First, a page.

By 2025, according to Gartner, 80 percent of enterprises will shut down their traditional data centers. As of 2019, 10 percent have already shifted their data centers and storage to the cloud. Additionally, data generated is doubling every two years. This exponential growth of data leads to increased costs to store and manage the data in the cloud, trapping businesses in a cycle that requires exponentially more funds each year.
At a time when businesses are more reliant on data performance while also increasingly scrutinizing costs, how can IT professionals and departments, deliver on both cost and performance?
Addressing this question is arguably the biggest challenge in adopting the cloud. It isn’t the technology shift – it’s finding the right balance of cost vs. performance and availability that justifies the move to the cloud. Evaluating the many decisions that will play a role in the management of data in the cloud is daunting, but with an understanding of how services and features can reduce the amount of storage needed and improve data performance, enterprises can create a reliable and cost-effective cloud environment.
Leverage Features to Optimize Data Sets
When transitioning to the cloud, businesses expect to see some of the same tools and capabilities available to them via on-premises solutions, but they are not always in cloud-native storage solutions. When evaluating service providers, prioritize the following three features as they can have a large impact in improving data performance and reducing cost.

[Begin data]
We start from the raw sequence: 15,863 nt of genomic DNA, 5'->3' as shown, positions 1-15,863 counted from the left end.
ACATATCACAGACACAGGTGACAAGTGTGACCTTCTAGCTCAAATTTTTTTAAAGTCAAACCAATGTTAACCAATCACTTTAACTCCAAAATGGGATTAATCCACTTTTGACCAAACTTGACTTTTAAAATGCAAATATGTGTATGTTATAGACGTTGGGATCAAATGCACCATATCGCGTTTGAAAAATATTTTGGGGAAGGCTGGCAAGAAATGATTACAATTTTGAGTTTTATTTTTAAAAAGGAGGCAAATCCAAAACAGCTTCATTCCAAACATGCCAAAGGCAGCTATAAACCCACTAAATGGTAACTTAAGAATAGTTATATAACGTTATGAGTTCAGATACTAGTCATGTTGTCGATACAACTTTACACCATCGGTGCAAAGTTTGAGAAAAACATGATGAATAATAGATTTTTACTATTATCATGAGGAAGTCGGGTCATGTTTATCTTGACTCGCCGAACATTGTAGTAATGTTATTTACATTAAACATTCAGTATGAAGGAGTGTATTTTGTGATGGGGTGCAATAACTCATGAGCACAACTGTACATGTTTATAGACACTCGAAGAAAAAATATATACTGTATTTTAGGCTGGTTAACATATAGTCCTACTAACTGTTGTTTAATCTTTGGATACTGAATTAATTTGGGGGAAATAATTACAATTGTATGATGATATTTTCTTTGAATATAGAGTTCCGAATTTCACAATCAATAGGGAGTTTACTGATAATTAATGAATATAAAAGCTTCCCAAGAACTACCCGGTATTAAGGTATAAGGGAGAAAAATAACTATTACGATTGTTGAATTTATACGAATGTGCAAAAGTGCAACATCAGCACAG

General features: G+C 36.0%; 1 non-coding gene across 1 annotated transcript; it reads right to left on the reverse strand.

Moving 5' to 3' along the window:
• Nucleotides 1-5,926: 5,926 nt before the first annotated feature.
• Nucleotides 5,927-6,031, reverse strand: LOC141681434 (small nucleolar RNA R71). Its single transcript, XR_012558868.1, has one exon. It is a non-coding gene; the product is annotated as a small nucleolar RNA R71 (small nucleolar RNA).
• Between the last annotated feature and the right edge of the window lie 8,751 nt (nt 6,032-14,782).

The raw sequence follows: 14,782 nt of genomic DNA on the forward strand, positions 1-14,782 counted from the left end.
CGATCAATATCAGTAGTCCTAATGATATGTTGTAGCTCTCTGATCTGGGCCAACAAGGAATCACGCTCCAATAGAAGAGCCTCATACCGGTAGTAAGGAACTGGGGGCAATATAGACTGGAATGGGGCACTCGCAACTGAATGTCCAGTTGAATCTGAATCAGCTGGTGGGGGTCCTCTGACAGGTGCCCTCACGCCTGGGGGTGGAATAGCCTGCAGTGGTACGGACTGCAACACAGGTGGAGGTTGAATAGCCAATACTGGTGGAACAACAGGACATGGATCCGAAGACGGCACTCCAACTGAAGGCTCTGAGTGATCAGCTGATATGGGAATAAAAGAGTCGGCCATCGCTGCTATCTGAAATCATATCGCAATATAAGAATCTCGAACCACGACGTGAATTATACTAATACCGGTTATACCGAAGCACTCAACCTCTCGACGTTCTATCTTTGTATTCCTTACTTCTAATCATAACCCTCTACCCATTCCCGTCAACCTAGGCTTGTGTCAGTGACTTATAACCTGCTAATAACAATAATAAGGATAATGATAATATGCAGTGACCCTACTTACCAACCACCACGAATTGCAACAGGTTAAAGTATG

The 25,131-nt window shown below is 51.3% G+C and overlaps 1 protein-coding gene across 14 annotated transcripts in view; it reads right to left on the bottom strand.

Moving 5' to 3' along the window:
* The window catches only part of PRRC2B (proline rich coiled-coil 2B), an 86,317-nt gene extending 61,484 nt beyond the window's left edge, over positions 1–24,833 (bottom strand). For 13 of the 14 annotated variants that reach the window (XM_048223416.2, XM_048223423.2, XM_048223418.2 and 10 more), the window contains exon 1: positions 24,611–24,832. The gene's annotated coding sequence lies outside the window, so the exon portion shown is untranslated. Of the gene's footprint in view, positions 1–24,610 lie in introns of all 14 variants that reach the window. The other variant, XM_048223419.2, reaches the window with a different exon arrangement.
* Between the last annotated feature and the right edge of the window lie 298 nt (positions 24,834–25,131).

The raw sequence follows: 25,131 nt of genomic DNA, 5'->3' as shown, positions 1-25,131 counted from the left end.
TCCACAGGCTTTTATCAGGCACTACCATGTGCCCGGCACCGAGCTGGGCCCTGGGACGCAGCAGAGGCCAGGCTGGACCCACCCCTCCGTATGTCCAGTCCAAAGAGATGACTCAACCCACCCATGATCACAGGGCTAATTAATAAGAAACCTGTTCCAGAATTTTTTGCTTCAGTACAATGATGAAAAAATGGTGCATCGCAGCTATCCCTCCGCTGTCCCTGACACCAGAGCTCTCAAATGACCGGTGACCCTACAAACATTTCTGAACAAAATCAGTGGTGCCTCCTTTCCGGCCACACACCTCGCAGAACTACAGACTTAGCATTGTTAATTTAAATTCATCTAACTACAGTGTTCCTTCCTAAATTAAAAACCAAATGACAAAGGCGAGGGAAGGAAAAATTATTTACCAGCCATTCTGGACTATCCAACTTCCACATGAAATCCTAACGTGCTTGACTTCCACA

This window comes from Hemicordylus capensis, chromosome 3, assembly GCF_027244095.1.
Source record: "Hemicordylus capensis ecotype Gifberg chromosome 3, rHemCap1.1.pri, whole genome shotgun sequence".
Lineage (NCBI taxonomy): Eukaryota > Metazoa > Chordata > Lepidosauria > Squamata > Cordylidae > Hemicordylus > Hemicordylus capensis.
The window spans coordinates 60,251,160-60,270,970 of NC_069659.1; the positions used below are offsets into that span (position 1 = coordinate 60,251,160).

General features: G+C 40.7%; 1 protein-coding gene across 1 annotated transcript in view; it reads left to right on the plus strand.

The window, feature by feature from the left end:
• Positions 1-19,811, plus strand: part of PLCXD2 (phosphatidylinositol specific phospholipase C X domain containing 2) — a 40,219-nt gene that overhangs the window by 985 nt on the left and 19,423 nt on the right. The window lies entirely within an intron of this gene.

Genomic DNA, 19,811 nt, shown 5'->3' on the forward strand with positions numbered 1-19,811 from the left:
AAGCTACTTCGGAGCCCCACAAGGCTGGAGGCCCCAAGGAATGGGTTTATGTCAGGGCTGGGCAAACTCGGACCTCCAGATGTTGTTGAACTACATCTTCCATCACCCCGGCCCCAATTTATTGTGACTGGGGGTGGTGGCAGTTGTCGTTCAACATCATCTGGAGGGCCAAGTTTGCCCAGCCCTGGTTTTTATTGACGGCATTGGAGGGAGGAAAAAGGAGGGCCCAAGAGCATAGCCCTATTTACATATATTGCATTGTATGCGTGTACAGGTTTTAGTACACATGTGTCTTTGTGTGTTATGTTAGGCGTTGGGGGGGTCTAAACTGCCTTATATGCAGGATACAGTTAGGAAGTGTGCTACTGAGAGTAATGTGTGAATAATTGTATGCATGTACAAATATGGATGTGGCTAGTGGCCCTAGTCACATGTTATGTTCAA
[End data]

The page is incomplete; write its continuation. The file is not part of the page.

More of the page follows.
The first feature is deduplication. Deduplication compares block-to-block files and determine which ones to eliminate. This feature identifies and eliminates repetitive files and, in most cases, can reduce data storage by 20 to 30 percent.
Next is compression. Compression reduces the numbers of bits needed to represent a file or piece of data. By running compression across all files, the amount of storage required can be dramatically reduced and cut costs to store data by 50 to 75 percent, depending on the types of files being stored.
Finally, data tiering is a must. It may surprise people that 80 percent of an organization’s data is rarely used in the past 90 days. While it may not be frequently accessed, it doesn’t mean it should be eliminated or doesn’t have value. Data tiering is an important solution that manages aging data without eliminating it. It can move data sets from more expensive, faster performance storage to less expensive storage. Not all data needs to be high performance, so don’t pay for unnecessary levels of performance.
Through effective use of these features, deduplication, compression and data tiering, organizations can reduce data storage costs up to 80 percent, all while ensuring better data performance.
Evaluate Data Performance Needs
In addition to an understanding of how to optimize data, IT teams need to evaluate the level of performance needed for data sets. Businesses rely on data to manage daily operations, revenue growth, and customer satisfaction and retention. With mission-critical, revenue-generating applications housed in the cloud, data performance and reliability are a must and unplanned downtime can be catastrophic.
Organizations expect their data to perform consistently, even under heavy loads, unpredictable interference from noisy cloud neighbors, occasional cloud hardware failures, sporadic cloud network glitches, and other anomalies that just come with the territory of large scale datacenter operations.
To meet customer and business service load agreements (SLAs), cloud-based workloads must be carefully designed; the core of these designs is how data will be managed. Selecting the right file service component is one of the most critical decisions a cloud architect must make.
But ensuring data performance in the cloud is often easier said than done when businesses no longer control the IT infrastructure (compared to when they did with on-premises systems).